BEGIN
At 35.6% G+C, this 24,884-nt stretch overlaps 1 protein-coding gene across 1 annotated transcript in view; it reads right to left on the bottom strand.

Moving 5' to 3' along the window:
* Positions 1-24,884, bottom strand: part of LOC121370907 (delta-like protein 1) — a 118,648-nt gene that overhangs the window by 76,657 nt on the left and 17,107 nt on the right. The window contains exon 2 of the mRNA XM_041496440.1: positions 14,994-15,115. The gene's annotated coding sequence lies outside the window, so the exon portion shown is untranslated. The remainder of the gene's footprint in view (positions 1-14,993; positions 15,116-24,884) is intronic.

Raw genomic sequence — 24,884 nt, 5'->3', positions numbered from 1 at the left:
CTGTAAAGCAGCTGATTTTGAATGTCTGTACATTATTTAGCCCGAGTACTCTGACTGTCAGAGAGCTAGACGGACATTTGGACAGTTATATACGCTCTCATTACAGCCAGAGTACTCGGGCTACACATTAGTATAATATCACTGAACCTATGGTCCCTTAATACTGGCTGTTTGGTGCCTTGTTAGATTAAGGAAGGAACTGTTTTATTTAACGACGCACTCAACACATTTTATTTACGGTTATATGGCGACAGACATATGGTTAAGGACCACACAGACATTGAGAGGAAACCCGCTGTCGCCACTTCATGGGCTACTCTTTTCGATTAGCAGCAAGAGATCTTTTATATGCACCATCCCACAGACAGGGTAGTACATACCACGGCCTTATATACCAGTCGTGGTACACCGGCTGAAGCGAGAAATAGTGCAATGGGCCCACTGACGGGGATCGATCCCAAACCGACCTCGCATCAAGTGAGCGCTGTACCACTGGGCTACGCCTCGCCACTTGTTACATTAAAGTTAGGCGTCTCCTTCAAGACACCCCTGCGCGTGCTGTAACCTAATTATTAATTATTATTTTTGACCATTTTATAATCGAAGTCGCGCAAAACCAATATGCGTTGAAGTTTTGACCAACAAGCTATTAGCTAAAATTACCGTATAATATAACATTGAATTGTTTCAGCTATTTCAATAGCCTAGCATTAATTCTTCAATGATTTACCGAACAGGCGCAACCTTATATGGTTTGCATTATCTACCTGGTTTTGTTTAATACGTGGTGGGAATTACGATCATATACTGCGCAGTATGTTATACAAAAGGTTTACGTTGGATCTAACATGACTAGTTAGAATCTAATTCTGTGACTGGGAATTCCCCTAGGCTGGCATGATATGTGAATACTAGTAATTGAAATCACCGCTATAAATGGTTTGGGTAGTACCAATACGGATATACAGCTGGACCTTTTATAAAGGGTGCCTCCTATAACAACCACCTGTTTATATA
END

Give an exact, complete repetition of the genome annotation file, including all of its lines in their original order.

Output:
At 35.6% G+C, this 24,884-nt stretch overlaps 1 protein-coding gene across 1 annotated transcript in view; it reads right to left on the bottom strand.

Moving 5' to 3' along the window:
* Positions 1-24,884, bottom strand: part of LOC121370907 (delta-like protein 1) — a 118,648-nt gene that overhangs the window by 76,657 nt on the left and 17,107 nt on the right. The window contains exon 2 of the mRNA XM_041496440.1: positions 14,994-15,115. The gene's annotated coding sequence lies outside the window, so the exon portion shown is untranslated. The remainder of the gene's footprint in view (positions 1-14,993; positions 15,116-24,884) is intronic.

Raw genomic sequence — 24,884 nt, 5'->3', positions numbered from 1 at the left:
CTGTAAAGCAGCTGATTTTGAATGTCTGTACATTATTTAGCCCGAGTACTCTGACTGTCAGAGAGCTAGACGGACATTTGGACAGTTATATACGCTCTCATTACAGCCAGAGTACTCGGGCTACACATTAGTATAATATCACTGAACCTATGGTCCCTTAATACTGGCTGTTTGGTGCCTTGTTAGATTAAGGAAGGAACTGTTTTATTTAACGACGCACTCAACACATTTTATTTACGGTTATATGGCGACAGACATATGGTTAAGGACCACACAGACATTGAGAGGAAACCCGCTGTCGCCACTTCATGGGCTACTCTTTTCGATTAGCAGCAAGAGATCTTTTATATGCACCATCCCACAGACAGGGTAGTACATACCACGGCCTTATATACCAGTCGTGGTACACCGGCTGAAGCGAGAAATAGTGCAATGGGCCCACTGACGGGGATCGATCCCAAACCGACCTCGCATCAAGTGAGCGCTGTACCACTGGGCTACGCCTCGCCACTTGTTACATTAAAGTTAGGCGTCTCCTTCAAGACACCCCTGCGCGTGCTGTAACCTAATTATTAATTATTATTTTTGACCATTTTATAATCGAAGTCGCGCAAAACCAATATGCGTTGAAGTTTTGACCAACAAGCTATTAGCTAAAATTACCGTATAATATAACATTGAATTGTTTCAGCTATTTCAATAGCCTAGCATTAATTCTTCAATGATTTACCGAACAGGCGCAACCTTATATGGTTTGCATTATCTACCTGGTTTTGTTTAATACGTGGTGGGAATTACGATCATATACTGCGCAGTATGTTATACAAAAGGTTTACGTTGGATCTAACATGACTAGTTAGAATCTAATTCTGTGACTGGGAATTCCCCTAGGCTGGCATGATATGTGAATACTAGTAATTGAAATCACCGCTATAAATGGTTTGGGTAGTACCAATACGGATATACAGCTGGACCTTTTATAAAGGGTGCCTCCTATAACAACCACCTGTTTATATA